Split is the new film by M. Night Shyamalan, and the filmmaker’s second attempt to re-establish his street cred after 2015’s modestly successful The Visit. From the trailers, this certainly looked like a return to the director’s roots. It had a unique premise with just the right amount of eeriness that promised to blend old school horror tricks with some unexpected twists. But this is January. And for the past 12 years, M. Night’s film quality has steadily declined from 2004’s underwhelming The Village to 2013’s abysmal After Earth. So the question still remained whether this would be a pleasant surprise or just another forgettable studio dump. Well, I am proud to say that not only is Split the best film M. Night has made since Unbreakable (over 16 years ago), it is an expertly crafted, brilliantly executed scare fest that fully reminds us why we loved Shyamalan in the first place. It may not make Avatar fans forgive him for The Last Airbender, but the filmmaker is back in the best form he’s been since the late 90s.
The film opens at Claire (Haley Lu Richardson)’s birthday party. Her father is about to drive her and her best friend Marcia (Jessica Sula) home when they notice that Casey (Anya Taylor_Joy), who was invited out of sympathy, is still waiting for a ride. Claire’s father (Neal Huff) offers to take all three of them home, but before they can drive off, the father is knocked unconscious and the girls abducted by Kevin (James McAvoy). Locked up in a room and desperately trying to find a way to escape, Split sounds like your typical horror movie scenario, until you realize that Kevin suffers from a special disorder wherein his body is inhabited by 23 different personalities. Every time he enters the room, his name and demeanour are different, and the girls try to discover which personality they can convince to let them out safely.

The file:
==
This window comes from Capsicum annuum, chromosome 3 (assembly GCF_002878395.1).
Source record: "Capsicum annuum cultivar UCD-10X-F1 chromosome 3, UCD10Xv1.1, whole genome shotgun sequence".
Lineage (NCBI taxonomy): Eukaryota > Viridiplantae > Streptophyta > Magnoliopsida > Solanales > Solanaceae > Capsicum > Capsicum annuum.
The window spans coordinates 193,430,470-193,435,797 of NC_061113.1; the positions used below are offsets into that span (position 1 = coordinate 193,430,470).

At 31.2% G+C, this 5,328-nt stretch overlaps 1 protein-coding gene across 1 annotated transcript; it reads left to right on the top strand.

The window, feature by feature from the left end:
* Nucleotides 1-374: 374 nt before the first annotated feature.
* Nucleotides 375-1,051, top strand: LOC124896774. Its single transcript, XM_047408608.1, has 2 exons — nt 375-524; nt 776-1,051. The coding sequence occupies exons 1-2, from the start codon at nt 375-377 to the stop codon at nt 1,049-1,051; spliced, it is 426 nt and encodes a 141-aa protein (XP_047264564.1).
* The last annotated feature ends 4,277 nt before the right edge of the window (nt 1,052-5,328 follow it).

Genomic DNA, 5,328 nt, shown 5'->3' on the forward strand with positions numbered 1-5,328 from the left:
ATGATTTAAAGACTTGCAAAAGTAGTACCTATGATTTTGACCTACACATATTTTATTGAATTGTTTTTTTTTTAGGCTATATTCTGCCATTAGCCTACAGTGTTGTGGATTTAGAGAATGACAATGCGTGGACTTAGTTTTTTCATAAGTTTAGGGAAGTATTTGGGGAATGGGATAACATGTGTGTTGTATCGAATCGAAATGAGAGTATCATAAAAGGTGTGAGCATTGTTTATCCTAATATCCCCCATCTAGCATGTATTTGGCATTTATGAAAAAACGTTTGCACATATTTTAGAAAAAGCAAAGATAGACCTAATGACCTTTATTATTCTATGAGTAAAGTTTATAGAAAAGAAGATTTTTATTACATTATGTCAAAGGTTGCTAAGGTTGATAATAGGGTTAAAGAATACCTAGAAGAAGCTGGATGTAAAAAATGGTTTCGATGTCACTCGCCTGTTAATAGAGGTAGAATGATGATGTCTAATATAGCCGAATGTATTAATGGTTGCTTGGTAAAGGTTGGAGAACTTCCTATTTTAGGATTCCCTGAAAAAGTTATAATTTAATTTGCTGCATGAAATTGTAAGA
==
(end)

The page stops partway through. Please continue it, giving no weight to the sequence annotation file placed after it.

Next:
Shyamalan’s earlier films like The Sixth Sense, Unbreakable, and Signs benefitted from carefully composed shots combined with slow burn pacing and big payoffs, culminating in a third act twist ending. Split is no different. The film takes its time getting to know the young girls, but it also focuses quite a bit on Kevin’s relationship with Doctor Fletcher (Betty Buckley), who is fully aware of his split personalities and has been trying to help him find some kind of balance. Not all of Kevin’s personalities are evil; in fact, Kevin himself is a good natured person. But his dominant – err, more powerful – personalities namely Patricia, Hedwig, and Dennis have very sinister motivations, and are able to suppress the other personalities from taking over Kevin’s body. They have also discovered a 24th personality known as The Beast, and their collective goal is to unleash and allow The Beast to permanently assume Kevin’s body.
To discuss any more about the film’s themes, character studies, or narrative devices would certainly spoil the experience, thus making Split a hard film to analyze in a simple review. Much of what makes it such a stand out thriller is in its third act revelations and last scene plot twist. Shyamalan built his name on twist endings, and Split has the most satisfying one since The Sixth Sense. Yes, you heard that right. It’s more of a reveal of information that had been carefully hidden throughout. But just like The Sixth Sense, once you know the reveal, it re-contextualizes the events in the film, changing how you watch it a second time.
From a filmmaking perspective, everything is excellent. With a smaller budget, Shyamalan is able to keep his narrative focused. With limited control, he is able to exert more creativity in executing sequences. He does away with jump scares, favouring instead to angle the shot in a way that will either reveal or conceal information. This technique is used to particularly creepy effect when the girls are trying to hide from Kevin, but can’t find him. Shyamalan still remembers how to utilize darkness effectively, and with the help of cinematographer Michael Gioulakis, he successfully pulls off some fantastic scares that don’t rely on loud noises or sudden shrieks of music.
Bottom line, Split sets the bar pretty high for 2017. There were only a handful of movies in 2016 that got me excited for potentially more sequels, but I’m more excited to see Split 2 (should they make it) than anything else right now. I loved this movie, and to M. Night Shyamalan I say, “Welcome back!”